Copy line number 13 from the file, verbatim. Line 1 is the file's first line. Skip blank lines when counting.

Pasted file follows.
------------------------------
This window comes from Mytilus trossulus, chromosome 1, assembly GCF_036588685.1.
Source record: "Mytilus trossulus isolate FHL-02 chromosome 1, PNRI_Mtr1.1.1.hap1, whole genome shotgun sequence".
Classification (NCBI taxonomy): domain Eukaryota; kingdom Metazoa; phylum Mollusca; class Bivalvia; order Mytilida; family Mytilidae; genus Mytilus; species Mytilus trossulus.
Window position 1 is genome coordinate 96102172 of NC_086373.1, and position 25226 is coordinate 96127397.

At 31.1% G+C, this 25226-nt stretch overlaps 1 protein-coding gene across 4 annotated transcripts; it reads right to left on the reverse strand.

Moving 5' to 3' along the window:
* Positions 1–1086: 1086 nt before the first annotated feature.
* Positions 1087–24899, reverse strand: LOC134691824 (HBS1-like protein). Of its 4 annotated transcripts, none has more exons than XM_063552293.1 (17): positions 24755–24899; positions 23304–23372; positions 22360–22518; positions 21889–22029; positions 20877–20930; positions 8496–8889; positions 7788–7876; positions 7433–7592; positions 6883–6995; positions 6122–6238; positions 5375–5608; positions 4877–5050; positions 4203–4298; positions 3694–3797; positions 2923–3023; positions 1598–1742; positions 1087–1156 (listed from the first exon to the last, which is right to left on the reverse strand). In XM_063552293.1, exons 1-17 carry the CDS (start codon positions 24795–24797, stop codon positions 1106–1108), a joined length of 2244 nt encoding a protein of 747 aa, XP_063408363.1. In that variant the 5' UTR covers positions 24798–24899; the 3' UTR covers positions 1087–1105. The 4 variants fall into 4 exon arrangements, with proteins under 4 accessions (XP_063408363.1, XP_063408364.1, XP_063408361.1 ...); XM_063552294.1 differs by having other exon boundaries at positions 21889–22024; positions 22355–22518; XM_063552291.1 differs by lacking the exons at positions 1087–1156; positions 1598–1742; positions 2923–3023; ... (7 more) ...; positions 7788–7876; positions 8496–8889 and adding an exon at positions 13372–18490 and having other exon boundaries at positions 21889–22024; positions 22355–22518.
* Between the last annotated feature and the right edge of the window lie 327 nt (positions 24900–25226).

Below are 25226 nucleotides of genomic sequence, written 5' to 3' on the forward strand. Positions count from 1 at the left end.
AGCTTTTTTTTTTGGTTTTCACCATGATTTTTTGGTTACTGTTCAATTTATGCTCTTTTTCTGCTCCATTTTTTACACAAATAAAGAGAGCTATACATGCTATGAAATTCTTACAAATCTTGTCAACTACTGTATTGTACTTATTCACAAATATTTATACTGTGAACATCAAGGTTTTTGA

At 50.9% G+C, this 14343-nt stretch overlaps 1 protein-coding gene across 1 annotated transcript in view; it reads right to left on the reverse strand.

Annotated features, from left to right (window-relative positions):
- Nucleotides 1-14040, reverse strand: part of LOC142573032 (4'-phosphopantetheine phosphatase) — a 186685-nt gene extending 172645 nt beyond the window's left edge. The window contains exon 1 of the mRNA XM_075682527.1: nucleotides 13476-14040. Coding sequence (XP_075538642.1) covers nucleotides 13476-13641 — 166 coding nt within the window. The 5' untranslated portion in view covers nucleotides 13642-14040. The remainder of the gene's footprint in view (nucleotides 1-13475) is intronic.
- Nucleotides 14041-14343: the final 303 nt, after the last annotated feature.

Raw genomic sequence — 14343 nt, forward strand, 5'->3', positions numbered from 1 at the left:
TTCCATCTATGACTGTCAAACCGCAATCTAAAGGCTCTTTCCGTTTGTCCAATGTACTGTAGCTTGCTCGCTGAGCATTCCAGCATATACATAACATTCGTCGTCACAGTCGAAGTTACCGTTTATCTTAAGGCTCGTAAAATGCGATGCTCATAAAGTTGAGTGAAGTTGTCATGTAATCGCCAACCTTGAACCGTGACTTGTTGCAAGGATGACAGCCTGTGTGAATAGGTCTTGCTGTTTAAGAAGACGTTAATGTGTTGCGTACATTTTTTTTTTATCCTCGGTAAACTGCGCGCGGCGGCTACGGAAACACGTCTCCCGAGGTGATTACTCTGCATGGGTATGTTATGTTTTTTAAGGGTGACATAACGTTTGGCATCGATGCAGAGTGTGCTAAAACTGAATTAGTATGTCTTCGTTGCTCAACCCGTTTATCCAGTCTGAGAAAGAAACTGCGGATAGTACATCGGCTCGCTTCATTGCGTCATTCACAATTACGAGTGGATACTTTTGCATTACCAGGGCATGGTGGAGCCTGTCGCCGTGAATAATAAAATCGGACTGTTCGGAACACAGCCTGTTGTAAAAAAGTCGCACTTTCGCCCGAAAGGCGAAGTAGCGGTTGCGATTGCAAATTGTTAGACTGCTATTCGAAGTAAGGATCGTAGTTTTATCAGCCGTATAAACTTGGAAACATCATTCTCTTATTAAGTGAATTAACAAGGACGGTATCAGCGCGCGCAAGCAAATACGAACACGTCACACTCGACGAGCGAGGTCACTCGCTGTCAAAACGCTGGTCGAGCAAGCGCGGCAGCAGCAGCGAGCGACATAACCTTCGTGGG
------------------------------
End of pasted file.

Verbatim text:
Annotated features, from left to right (window-relative positions):